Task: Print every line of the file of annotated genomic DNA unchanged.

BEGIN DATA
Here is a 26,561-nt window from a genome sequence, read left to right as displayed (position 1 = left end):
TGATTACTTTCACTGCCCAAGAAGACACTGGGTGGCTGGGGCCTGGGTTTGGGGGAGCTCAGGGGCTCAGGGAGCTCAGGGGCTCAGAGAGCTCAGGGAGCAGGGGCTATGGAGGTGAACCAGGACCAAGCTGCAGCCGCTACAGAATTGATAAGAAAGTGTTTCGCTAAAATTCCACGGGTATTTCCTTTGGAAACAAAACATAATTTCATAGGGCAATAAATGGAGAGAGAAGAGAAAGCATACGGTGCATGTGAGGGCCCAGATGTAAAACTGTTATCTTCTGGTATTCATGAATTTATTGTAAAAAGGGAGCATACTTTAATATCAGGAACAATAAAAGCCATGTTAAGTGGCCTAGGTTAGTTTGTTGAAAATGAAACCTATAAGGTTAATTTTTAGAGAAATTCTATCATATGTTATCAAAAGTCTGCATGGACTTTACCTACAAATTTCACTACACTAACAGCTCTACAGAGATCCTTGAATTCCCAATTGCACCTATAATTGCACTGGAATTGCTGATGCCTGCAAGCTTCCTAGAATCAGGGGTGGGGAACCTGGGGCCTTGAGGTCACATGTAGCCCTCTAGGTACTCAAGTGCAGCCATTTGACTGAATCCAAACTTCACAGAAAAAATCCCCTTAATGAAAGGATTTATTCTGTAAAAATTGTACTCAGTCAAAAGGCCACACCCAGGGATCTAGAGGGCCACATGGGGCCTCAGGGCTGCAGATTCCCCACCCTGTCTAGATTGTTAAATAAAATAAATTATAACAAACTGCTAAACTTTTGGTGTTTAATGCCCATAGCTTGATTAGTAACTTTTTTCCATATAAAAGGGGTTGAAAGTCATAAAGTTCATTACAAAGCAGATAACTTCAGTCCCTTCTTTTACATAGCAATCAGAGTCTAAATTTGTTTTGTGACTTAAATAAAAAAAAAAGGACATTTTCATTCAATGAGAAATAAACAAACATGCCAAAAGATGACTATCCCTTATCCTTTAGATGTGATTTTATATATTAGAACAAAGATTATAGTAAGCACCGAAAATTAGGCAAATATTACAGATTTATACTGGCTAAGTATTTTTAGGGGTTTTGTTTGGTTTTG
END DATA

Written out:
Here is a 26,561-nt window from a genome sequence, read left to right as displayed (position 1 = left end):
TGATTACTTTCACTGCCCAAGAAGACACTGGGTGGCTGGGGCCTGGGTTTGGGGGAGCTCAGGGGCTCAGGGAGCTCAGGGGCTCAGAGAGCTCAGGGAGCAGGGGCTATGGAGGTGAACCAGGACCAAGCTGCAGCCGCTACAGAATTGATAAGAAAGTGTTTCGCTAAAATTCCACGGGTATTTCCTTTGGAAACAAAACATAATTTCATAGGGCAATAAATGGAGAGAGAAGAGAAAGCATACGGTGCATGTGAGGGCCCAGATGTAAAACTGTTATCTTCTGGTATTCATGAATTTATTGTAAAAAGGGAGCATACTTTAATATCAGGAACAATAAAAGCCATGTTAAGTGGCCTAGGTTAGTTTGTTGAAAATGAAACCTATAAGGTTAATTTTTAGAGAAATTCTATCATATGTTATCAAAAGTCTGCATGGACTTTACCTACAAATTTCACTACACTAACAGCTCTACAGAGATCCTTGAATTCCCAATTGCACCTATAATTGCACTGGAATTGCTGATGCCTGCAAGCTTCCTAGAATCAGGGGTGGGGAACCTGGGGCCTTGAGGTCACATGTAGCCCTCTAGGTACTCAAGTGCAGCCATTTGACTGAATCCAAACTTCACAGAAAAAATCCCCTTAATGAAAGGATTTATTCTGTAAAAATTGTACTCAGTCAAAAGGCCACACCCAGGGATCTAGAGGGCCACATGGGGCCTCAGGGCTGCAGATTCCCCACCCTGTCTAGATTGTTAAATAAAATAAATTATAACAAACTGCTAAACTTTTGGTGTTTAATGCCCATAGCTTGATTAGTAACTTTTTTCCATATAAAAGGGGTTGAAAGTCATAAAGTTCATTACAAAGCAGATAACTTCAGTCCCTTCTTTTACATAGCAATCAGAGTCTAAATTTGTTTTGTGACTTAAATAAAAAAAAAAGGACATTTTCATTCAATGAGAAATAAACAAACATGCCAAAAGATGACTATCCCTTATCCTTTAGATGTGATTTTATATATTAGAACAAAGATTATAGTAAGCACCGAAAATTAGGCAAATATTACAGATTTATACTGGCTAAGTATTTTTAGGGGTTTTGTTTGGTTTTG